Joby Says It’s Certifying As A Traditional Aircraft

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Joby Aviation, an electric aircraft manufacturer that envisions a zero direct-emissions aerial ride-sharing network, says to speed FAA approvals, it will certify the aircraft as a traditional airplane rather than a multirotor. Heretofore, Joby has been secretive about the details of its aircraft, but in an hourlong online briefing this week, the company pulled back the curtain in the first of a planned series of presentations.

Company founder JoeBen Bevirt, who launched Joby a decade ago, reiterated his ambition to “decarbonize and democratize air travel for millions of people.” Bevirt has famously said his goal is to save one billion people an hour a day by substituting quiet air taxis for surface transportation. To do that, says the company, they plan to certify the Joby eVTOL as an airplane, not as a new or special category.

“Certifying as a special category means you are starting from scratch across the board,” says Greg Bowles, Joby’s head of government and regulatory affairs. “But at Joby, we had certification, pilot training and operation in mind from the very beginning. Our aircraft is designed to be flown in today’s system with the ability to adapt to evolve into a future system. From a size, scale and weight perspective, we fit into Part 23. We can glide on the wing, we can take off and land from runways like a conventional airplane, we have airplane-like pilot controls and we’ve designed our aircraft to meet all the performance and structural requirements of an airplane,” he explains.

The company says it has reached agreement with the FAA on a certification path and is now in discussions about how to move forward with the actual testing toward a planned entry into commercial operation in 2024. As currently construed, Joby’s aircraft has six tilting power units that can be positioned vertically for takeoff and then rotated forward for cruise flight. It has a high aspect ratio wing with both dihedral and anhedral and a large V-tail with two power units mounted on the tips. The aircraft is battery powered and carries four passengers, plus a pilot. Joby claims the aircraft has completed a 77-minute, 154-mile flight. NASA recently collected data on the Joby’s noise signature.

Although the aircraft may eventually fit into a largely autonomous transportation network, the company is specifically certifying it as a piloted aircraft to ease its fit into the current aerospace and regulatory system. “What was really important was fielding an aircraft that fits into today’s system and one that people are ready to accept today. So the goal is to assure … we’re using something that can exist as soon as we get through the certification process,” Bowles said.

When asked if the aircraft will come out of the blocks with an autoland feature, Joby’s Didier Papadopoulos, head of engineering, was vague, saying only that it will have a range of safety technologies. (Papadopoulos was on the Garmin team that developed the company’s Autoland system.) With a persistent pilot shortage as air transport continues to grow, Joby says it will develop its own flight academy to train pilots and it has already submitted a Part 135 Air Taxi application to the FAA.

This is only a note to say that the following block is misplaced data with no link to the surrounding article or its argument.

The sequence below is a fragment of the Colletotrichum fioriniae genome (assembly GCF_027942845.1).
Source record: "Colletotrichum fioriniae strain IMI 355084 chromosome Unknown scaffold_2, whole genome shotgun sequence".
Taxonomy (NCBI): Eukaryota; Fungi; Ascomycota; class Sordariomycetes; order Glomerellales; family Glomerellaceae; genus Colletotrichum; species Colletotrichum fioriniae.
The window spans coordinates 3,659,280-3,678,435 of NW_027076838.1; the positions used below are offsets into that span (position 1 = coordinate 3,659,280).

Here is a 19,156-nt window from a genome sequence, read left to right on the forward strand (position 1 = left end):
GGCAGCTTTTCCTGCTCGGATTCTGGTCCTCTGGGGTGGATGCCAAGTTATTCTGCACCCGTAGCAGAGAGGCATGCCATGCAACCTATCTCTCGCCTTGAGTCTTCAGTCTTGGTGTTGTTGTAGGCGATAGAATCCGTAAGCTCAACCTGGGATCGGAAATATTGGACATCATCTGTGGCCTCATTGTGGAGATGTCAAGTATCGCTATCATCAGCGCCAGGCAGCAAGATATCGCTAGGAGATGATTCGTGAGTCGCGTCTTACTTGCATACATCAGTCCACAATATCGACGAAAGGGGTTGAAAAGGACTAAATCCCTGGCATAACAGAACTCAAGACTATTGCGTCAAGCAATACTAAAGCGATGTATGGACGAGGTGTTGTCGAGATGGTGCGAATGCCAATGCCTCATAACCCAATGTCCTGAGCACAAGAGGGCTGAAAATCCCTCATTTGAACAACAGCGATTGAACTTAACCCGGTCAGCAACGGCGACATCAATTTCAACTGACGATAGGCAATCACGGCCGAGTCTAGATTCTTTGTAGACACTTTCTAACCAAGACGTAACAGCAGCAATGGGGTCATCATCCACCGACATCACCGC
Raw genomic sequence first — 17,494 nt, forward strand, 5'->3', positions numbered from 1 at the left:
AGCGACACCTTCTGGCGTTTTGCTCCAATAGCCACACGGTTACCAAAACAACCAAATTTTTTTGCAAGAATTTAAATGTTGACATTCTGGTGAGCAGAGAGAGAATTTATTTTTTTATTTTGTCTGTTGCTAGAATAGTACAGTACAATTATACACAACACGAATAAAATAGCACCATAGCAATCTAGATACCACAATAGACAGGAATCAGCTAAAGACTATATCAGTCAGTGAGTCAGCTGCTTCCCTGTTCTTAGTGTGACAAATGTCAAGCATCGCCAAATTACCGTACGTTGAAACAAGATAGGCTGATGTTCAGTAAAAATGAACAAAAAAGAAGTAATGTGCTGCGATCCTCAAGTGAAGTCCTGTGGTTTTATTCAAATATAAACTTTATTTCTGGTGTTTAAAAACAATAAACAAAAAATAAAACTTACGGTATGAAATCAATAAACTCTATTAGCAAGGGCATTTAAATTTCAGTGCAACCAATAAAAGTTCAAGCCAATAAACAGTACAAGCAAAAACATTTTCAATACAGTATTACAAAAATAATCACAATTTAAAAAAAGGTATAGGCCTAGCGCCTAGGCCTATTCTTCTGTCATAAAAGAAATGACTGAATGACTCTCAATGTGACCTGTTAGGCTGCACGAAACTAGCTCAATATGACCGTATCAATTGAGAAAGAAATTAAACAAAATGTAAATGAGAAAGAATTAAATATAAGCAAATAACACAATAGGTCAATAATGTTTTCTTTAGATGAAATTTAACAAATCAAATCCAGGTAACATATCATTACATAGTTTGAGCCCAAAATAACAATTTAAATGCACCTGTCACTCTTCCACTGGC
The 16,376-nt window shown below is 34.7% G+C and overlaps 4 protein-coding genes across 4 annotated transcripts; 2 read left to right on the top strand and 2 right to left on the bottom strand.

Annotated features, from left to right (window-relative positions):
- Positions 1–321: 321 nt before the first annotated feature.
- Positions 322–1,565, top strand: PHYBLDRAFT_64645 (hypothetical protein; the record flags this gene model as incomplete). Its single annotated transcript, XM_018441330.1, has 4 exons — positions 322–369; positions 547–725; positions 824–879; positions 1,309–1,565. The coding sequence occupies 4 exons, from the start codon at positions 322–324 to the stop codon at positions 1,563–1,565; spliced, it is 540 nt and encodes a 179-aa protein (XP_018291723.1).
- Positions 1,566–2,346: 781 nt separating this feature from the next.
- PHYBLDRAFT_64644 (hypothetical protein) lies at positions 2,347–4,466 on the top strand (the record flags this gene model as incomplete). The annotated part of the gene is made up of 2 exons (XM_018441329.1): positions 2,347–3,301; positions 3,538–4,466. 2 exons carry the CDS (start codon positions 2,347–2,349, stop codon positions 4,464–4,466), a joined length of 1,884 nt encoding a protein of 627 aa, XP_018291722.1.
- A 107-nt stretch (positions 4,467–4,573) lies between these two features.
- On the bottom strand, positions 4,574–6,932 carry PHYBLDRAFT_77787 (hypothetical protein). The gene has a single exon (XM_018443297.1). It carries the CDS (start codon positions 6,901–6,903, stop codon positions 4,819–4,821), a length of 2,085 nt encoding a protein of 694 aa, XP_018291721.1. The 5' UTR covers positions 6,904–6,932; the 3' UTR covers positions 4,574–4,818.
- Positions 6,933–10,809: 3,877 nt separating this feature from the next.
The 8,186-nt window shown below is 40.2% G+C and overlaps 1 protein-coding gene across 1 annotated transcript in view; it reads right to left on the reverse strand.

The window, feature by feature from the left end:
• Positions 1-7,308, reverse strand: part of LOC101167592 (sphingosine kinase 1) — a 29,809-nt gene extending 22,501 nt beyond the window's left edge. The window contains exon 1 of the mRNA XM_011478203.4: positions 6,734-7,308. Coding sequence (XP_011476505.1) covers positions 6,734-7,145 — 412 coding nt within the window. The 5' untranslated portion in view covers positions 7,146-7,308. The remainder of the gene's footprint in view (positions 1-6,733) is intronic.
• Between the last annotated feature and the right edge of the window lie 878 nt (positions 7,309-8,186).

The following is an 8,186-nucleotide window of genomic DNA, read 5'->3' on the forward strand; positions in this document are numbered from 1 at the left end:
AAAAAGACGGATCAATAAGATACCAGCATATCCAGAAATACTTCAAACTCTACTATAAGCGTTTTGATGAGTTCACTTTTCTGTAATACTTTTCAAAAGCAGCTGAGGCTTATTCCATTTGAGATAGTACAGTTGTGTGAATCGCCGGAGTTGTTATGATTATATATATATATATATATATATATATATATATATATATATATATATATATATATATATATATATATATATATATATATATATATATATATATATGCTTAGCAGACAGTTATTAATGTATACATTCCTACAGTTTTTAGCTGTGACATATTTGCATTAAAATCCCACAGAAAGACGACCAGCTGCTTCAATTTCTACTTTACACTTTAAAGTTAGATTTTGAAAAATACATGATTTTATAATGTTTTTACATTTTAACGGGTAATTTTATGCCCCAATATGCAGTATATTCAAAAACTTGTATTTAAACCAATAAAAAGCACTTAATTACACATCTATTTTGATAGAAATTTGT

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12 COMMENTS

  1. Thanks for describing the Joby eVTOL as a “zero direct emissions” aircraft. With all the hype about electric vehicles, invariably most are described as “zero emission” vehicles. We all know those batteries’ electrical charge require the utility grid, and a hefty percentage of that grid is not emission-free. So, “zero emission” vehicles really are just moving the emissions from the vehicle to the grid. At least the term “zero direct emissions” is a bit more honest!

  2. ” Bevirt has famously said his goal is to save one billion people an hour a day by substituting quiet air taxis for surface transportation.” So, even if each unit is shared by two people, there will be half a BILLION of these flying around? That’s something like 1/3 of the total number of cars in the world. The acquisition cost would be on the order of 2-4 times the GDP of the entire US, not counting the required infrastructure. Yeah, that’s going to happen! Even if it was real, I doubt that there are many real examples of someone saving an hour a day by using an eVTOL.

  3. I watched the investor presentation (https://lnkd.in/dN96pQfq) and agree with Joby’s Brian Garrett-Glaser that there was a failure to communicate. Paul Bertorelli, who is not enmeshed in the details Part 23 Amdt 64/Part 27/Part 21.17(a&b) like those of us who are developing new VTOL aircraft, heard “Part 23,” and the headline ended up saying Joby is certifying the S4 “as a traditional aircraft,” and the article text said “airplane.” But they’re in fact still certifying it as a novel battery-eVTOL – and I wish them luck with it!

      • Just to be clear, the rewritten Part 23 Amendment 64 enables certification of an aircraft that can fly like an airplane as well as conduct VTOL operations. Part 23 Amendment 62, the previous version, would not have allowed for certifying VTOL functionality. Knowing that, I find Greg’s and the others’ comments entirely consistent, and I think “airplane” is too limiting a word for their aircraft. “Battery-eVTOL” would capture the fullness of their certification and operating intentions better, IMHO.

    • Ok, as Paul said, Joby’s certification basis is Part 23 with various special conditions for their novel technologies based on their own repeated explanations in that presentation and in at least 4 other presentations in the past year that I found in 10 seconds. In the link at 10:19 they are explicitly saying they are certifying as a normal cat Part 23 and “Our aircraft is designed to be certified as an airplane”. Obviously prop, powerplant, noise have their own regs and basis for cert.
      Thanks for the link I cringed through that whole investor presentation. Joby gave us two faces that are supposed to assure investors: